Located on the Emerald Coast, in the Ille-et-Villaine department (one of the four Brittany has), Saint-Malo is a romantic city dedicated to the sea. Once an island, enclosed within granite ramparts that remained intact for centuries, in spite of the highest tide coefficient in Europe, the old city is still alive. Built in the 12th century, directly on the rocks, the walls were modified in the 18th century, enlarged to offer a better protection.
Saint-Malo bares the name of “City of Corsairs”, the feared and fierce pirates appointed by the King of France to loot British and Dutch ships across the Channel.

Famous privateers like Duguay-Trouin or Surcouf contributed to make the city rich. The second source of revenues came from the development of trade with Indies, and after Jacques Cartier discovered Canada, new maritime trade was established. From 16th to 18th century, prosperity grew, until the French Revolution. The rich citizens, most of them ship owners, built impressive mansions called “malouinières”. Even after the Revolution, Saint-Malo continues to develop fishing in high seas and especially around Newfoundland where cod was found in abundance.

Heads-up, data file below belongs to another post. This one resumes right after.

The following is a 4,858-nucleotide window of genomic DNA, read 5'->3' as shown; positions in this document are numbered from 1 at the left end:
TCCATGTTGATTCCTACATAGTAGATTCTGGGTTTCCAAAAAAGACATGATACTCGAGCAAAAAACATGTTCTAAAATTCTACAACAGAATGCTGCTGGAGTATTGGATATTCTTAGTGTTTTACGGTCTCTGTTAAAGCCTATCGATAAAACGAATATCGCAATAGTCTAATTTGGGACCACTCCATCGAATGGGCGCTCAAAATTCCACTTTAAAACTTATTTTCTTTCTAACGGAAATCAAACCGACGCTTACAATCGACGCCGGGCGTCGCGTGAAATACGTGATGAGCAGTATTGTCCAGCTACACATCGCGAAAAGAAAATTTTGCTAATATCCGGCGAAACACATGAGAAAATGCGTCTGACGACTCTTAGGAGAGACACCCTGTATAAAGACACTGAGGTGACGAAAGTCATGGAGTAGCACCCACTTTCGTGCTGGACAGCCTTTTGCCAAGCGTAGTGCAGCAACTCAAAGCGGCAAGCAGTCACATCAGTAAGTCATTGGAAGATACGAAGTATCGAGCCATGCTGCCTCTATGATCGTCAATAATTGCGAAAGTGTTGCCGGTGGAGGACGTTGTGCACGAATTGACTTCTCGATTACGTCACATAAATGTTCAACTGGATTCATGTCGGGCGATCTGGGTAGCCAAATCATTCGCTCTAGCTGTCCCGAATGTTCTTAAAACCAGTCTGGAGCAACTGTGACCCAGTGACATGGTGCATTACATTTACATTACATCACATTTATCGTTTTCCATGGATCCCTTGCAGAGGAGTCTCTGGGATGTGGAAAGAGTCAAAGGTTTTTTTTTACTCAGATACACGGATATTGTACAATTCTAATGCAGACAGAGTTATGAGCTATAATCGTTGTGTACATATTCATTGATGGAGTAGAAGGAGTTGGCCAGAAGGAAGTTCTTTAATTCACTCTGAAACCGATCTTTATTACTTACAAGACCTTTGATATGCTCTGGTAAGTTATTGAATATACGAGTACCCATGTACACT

In the 19th and 20th centuries, tourism is the number one resource of the city. But during WWII, the allies, apparently misinformed, bomb it, destroying almost entirely the old town. But the enclosed city was rebuilt identically. Today, the citadel looks like it always did: a granite ship with medieval towers as a figurehead, and interlacing alleys in its belly.